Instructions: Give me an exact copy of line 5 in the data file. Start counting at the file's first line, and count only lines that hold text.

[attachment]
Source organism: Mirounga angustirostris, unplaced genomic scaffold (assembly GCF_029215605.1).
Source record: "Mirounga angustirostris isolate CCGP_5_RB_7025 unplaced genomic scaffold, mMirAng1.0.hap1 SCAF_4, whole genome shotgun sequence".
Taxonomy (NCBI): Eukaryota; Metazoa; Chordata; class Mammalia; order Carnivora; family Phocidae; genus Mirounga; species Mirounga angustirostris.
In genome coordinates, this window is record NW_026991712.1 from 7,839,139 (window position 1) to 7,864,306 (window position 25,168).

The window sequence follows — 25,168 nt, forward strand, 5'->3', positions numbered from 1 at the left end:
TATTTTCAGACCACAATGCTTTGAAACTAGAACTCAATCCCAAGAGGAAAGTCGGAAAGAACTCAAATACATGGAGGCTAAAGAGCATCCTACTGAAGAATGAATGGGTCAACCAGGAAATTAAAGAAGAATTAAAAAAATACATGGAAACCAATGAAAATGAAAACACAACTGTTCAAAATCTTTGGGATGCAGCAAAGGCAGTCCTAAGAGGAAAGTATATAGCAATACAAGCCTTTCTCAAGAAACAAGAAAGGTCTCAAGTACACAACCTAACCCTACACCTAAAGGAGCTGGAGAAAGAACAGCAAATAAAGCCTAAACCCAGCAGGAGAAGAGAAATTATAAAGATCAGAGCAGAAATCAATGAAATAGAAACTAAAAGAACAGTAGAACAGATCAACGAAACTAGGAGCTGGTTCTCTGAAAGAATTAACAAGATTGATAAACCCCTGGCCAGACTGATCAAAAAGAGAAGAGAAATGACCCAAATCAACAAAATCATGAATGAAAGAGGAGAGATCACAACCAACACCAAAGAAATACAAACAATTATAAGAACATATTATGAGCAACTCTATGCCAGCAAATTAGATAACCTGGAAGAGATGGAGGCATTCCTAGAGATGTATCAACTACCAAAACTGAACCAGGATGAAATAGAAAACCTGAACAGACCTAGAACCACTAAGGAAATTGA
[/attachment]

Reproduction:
The window sequence follows — 25,168 nt, forward strand, 5'->3', positions numbered from 1 at the left end: